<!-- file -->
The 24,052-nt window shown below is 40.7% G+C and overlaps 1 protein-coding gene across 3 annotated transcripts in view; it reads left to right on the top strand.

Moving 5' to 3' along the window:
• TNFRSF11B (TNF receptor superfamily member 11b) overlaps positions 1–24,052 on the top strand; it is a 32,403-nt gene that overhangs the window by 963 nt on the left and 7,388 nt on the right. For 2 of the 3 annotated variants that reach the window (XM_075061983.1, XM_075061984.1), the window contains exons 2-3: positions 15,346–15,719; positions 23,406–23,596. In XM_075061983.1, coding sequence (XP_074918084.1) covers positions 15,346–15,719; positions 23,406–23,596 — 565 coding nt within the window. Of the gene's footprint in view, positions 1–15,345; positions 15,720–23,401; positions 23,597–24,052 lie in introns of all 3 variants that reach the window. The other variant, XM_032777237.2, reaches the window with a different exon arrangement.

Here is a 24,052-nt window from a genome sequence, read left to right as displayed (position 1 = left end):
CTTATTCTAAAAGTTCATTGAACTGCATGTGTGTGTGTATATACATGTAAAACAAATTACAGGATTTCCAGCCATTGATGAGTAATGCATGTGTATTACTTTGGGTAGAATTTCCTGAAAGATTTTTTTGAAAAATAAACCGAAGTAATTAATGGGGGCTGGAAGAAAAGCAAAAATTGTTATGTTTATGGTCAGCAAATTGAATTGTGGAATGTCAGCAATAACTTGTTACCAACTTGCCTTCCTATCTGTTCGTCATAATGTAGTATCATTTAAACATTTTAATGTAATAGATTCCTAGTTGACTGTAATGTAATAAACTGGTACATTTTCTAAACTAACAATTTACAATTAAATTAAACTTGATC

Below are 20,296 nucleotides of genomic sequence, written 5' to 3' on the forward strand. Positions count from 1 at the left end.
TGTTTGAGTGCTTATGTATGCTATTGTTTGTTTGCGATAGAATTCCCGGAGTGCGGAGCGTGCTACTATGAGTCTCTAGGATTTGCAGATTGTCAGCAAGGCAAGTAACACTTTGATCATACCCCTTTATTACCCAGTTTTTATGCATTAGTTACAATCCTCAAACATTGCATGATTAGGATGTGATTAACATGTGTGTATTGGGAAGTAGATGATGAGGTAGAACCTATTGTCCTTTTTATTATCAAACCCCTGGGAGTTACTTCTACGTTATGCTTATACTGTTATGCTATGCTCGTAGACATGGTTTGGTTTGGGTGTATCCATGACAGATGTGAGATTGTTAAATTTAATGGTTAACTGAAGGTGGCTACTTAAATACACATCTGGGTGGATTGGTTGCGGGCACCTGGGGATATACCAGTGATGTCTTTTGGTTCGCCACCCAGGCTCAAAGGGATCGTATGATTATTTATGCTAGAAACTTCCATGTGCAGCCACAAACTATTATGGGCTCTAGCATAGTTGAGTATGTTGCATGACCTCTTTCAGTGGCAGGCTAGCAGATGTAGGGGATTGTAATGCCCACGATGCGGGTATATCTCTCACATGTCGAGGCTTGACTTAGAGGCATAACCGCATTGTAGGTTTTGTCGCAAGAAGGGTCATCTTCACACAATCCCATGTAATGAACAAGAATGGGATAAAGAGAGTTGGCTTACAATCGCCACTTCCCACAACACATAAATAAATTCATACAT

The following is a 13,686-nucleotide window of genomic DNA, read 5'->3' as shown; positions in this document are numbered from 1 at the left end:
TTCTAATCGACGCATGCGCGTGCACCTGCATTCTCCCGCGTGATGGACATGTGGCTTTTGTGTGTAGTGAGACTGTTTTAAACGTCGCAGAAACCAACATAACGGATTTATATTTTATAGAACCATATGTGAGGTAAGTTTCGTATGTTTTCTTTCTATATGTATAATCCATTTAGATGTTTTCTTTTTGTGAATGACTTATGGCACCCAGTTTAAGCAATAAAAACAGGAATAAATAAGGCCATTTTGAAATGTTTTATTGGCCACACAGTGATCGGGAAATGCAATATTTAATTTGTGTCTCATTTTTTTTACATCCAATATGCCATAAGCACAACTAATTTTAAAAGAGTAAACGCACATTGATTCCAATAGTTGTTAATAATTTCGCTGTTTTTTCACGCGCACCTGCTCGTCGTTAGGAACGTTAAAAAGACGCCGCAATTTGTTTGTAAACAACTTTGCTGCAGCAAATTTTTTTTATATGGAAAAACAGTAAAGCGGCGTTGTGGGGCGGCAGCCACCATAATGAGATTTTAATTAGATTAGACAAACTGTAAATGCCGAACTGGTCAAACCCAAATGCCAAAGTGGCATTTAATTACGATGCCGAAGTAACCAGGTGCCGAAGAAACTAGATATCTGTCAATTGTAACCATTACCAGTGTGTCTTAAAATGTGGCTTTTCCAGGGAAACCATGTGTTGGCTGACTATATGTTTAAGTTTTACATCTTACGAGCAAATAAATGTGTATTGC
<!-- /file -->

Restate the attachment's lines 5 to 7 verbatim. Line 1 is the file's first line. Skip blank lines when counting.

CTTATTCTAAAAGTTCATTGAACTGCATGTGTGTGTGTATATACATGTAAAACAAATTACAGGATTTCCAGCCATTGATGAGTAATGCATGTGTATTACTTTGGGTAGAATTTCCTGAAAGATTTTTTTGAAAAATAAACCGAAGTAATTAATGGGGGCTGGAAGAAAAGCAAAAATTGTTATGTTTATGGTCAGCAAATTGAATTGTGGAATGTCAGCAATAACTTGTTACCAACTTGCCTTCCTATCTGTTCGTCATAATGTAGTATCATTTAAACATTTTAATGTAATAGATTCCTAGTTGACTGTAATGTAATAAACTGGTACATTTTCTAAACTAACAATTTACAATTAAATTAAACTTGATC

Below are 20,296 nucleotides of genomic sequence, written 5' to 3' on the forward strand. Positions count from 1 at the left end.
TGTTTGAGTGCTTATGTATGCTATTGTTTGTTTGCGATAGAATTCCCGGAGTGCGGAGCGTGCTACTATGAGTCTCTAGGATTTGCAGATTGTCAGCAAGGCAAGTAACACTTTGATCATACCCCTTTATTACCCAGTTTTTATGCATTAGTTACAATCCTCAAACATTGCATGATTAGGATGTGATTAACATGTGTGTATTGGGAAGTAGATGATGAGGTAGAACCTATTGTCCTTTTTATTATCAAACCCCTGGGAGTTACTTCTACGTTATGCTTATACTGTTATGCTATGCTCGTAGACATGGTTTGGTTTGGGTGTATCCATGACAGATGTGAGATTGTTAAATTTAATGGTTAACTGAAGGTGGCTACTTAAATACACATCTGGGTGGATTGGTTGCGGGCACCTGGGGATATACCAGTGATGTCTTTTGGTTCGCCACCCAGGCTCAAAGGGATCGTATGATTATTTATGCTAGAAACTTCCATGTGCAGCCACAAACTATTATGGGCTCTAGCATAGTTGAGTATGTTGCATGACCTCTTTCAGTGGCAGGCTAGCAGATGTAGGGGATTGTAATGCCCACGATGCGGGTATATCTCTCACATGTCGAGGCTTGACTTAGAGGCATAACCGCATTGTAGGTTTTGTCGCAAGAAGGGTCATCTTCACACAATCCCATGTAATGAACAAGAATGGGATAAAGAGAGTTGGCTTACAATCGCCACTTCCCACAACACATAAATAAATTCATACAT